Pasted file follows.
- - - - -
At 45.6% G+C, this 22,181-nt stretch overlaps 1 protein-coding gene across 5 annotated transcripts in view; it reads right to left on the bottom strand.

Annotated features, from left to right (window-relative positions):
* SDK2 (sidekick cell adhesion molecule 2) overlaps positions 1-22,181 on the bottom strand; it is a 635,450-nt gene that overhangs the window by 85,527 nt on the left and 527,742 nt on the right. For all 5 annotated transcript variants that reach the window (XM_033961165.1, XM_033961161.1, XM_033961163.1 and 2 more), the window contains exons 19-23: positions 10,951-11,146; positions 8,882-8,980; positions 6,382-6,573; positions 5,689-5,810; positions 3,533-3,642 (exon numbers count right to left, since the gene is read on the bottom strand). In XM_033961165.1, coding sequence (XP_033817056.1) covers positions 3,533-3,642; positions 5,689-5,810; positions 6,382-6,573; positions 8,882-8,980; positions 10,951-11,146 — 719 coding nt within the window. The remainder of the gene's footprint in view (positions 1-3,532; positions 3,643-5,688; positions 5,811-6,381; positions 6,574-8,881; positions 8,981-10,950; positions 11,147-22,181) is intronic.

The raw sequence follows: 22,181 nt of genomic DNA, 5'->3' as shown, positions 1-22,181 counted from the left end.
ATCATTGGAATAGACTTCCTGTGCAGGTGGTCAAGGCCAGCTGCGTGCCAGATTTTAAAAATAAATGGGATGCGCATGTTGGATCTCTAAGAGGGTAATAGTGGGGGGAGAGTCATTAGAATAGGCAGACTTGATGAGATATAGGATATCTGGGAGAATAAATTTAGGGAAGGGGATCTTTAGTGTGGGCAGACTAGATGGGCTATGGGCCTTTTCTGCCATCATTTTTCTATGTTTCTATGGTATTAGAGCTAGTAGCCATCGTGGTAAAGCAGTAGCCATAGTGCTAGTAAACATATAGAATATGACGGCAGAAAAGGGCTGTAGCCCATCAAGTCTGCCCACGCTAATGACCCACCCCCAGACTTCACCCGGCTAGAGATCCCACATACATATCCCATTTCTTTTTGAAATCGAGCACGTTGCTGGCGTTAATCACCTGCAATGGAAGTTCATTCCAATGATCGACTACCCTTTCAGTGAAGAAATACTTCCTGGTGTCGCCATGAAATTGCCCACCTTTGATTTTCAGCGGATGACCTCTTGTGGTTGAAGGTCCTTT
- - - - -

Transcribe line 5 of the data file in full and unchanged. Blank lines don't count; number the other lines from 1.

ATCATTGGAATAGACTTCCTGTGCAGGTGGTCAAGGCCAGCTGCGTGCCAGATTTTAAAAATAAATGGGATGCGCATGTTGGATCTCTAAGAGGGTAATAGTGGGGGGAGAGTCATTAGAATAGGCAGACTTGATGAGATATAGGATATCTGGGAGAATAAATTTAGGGAAGGGGATCTTTAGTGTGGGCAGACTAGATGGGCTATGGGCCTTTTCTGCCATCATTTTTCTATGTTTCTATGGTATTAGAGCTAGTAGCCATCGTGGTAAAGCAGTAGCCATAGTGCTAGTAAACATATAGAATATGACGGCAGAAAAGGGCTGTAGCCCATCAAGTCTGCCCACGCTAATGACCCACCCCCAGACTTCACCCGGCTAGAGATCCCACATACATATCCCATTTCTTTTTGAAATCGAGCACGTTGCTGGCGTTAATCACCTGCAATGGAAGTTCATTCCAATGATCGACTACCCTTTCAGTGAAGAAATACTTCCTGGTGTCGCCATGAAATTGCCCACCTTTGATTTTCAGCGGATGACCTCTTGTGGTTGAAGGTCCTTT